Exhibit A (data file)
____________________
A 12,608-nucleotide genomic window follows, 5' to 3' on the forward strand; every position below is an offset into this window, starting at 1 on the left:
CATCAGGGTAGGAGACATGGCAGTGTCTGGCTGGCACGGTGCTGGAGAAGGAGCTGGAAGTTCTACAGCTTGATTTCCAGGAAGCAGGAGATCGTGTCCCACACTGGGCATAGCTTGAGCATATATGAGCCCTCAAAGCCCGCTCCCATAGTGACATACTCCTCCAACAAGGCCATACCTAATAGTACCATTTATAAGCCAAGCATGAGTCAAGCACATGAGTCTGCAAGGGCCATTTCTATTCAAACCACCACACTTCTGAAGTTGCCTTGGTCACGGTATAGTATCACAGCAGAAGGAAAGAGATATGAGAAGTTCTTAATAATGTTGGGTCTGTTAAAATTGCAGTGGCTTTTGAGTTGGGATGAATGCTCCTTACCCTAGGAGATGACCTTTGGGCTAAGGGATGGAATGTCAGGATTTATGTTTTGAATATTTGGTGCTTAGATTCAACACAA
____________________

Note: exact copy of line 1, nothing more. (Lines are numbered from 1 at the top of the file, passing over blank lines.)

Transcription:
A 12,608-nucleotide genomic window follows, 5' to 3' on the forward strand; every position below is an offset into this window, starting at 1 on the left: